11 Maya Angelou Quotes To Help Progressives Deal With Their Existential Despair

11 Maya Angelou Quotes To Help Progressives Deal With Their Existential Despair

"Whining not only makes you ugly, it lets a brute know that a victim is in the neighborhood."

After Donald Trump’s unexpected electoral victory, many celebrities have sunken into a deep despair — including Emma Watson, who hid copies of Maya Angelou’s “Mom & Me & Mom” on the New York City subway the day after Election Day.

“We could all use a little Maya Angelou right now,” Claire Fallon of The Huffington Post writes. 

She’s right. Here are 11 Maya Angelou quotes to help progressives and celebrities (but I repeat myself) deal with a Donald Trump presidency.

1. “Whining not only makes you ugly, it lets a brute know that a victim is in the neighborhood.”

— Interview with Harvard Business Review, 2013.

2. “If you don’t like something, change it. If you can’t change it, change your attitude.”

3. “I love to see a young girl go out and grab the world by the lapels. Life’s a bitch. You’ve got to go out and kick ass.”

— Interview, Girl About Town, 1986.

4. “You may not control all the events that happen to you, but you can decide not to be reduced by them.”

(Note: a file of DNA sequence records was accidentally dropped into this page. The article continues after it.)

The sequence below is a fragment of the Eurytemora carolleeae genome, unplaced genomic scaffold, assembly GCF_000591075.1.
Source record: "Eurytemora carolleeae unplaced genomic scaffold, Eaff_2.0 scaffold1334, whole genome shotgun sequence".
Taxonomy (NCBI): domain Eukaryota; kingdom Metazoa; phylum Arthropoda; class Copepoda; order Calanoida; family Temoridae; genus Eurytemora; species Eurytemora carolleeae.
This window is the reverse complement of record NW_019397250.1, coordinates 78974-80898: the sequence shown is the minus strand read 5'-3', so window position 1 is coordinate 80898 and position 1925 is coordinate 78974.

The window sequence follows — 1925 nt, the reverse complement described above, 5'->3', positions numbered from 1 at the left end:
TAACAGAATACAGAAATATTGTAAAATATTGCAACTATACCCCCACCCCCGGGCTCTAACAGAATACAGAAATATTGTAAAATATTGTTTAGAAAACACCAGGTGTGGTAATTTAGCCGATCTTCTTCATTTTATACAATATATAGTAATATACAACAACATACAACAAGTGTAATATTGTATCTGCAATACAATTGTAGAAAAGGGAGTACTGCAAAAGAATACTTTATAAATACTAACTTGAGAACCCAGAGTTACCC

— “Letter to My Daughter,” 2009.

5. “We may encounter many defeats but we must not be defeated.”

Interview with Paris Review, 1990.

6.  “It’s one of the greatest gifts you can give yourself, to forgive. Forgive everybody.”

7. “We can learn to see each other and see ourselves in each other and recognize that human beings are more alike than we are unalike.”

— Interview with Marianne Schnall, 2008.

8. “No sun outlasts its sunset, but will rise again and bring the dawn.”

— “His Day is Done,” a tribute to Nelson Mandela, 2013.

9. “A man or woman who sees other people as whole and prepared and accords them respect and the same rights has arranged his or her own allies.”

— Interview with Harvard Business Review, 2013.

10. “My mission in life is not merely to survive, but to thrive; and to do so with some passion, some compassion, some humor, and some style.”

11. “One isn’t necessarily born with courage, but one is born with potential. Without courage, we cannot practice any other virtue with consistency. We can’t be kind, true, merciful, generous, or honest.”

— Interview with USA Today, 1988.

Bre Payton is a staff writer at The Federalist. Follow her on Twitter.
Photo Screengrab/CNN
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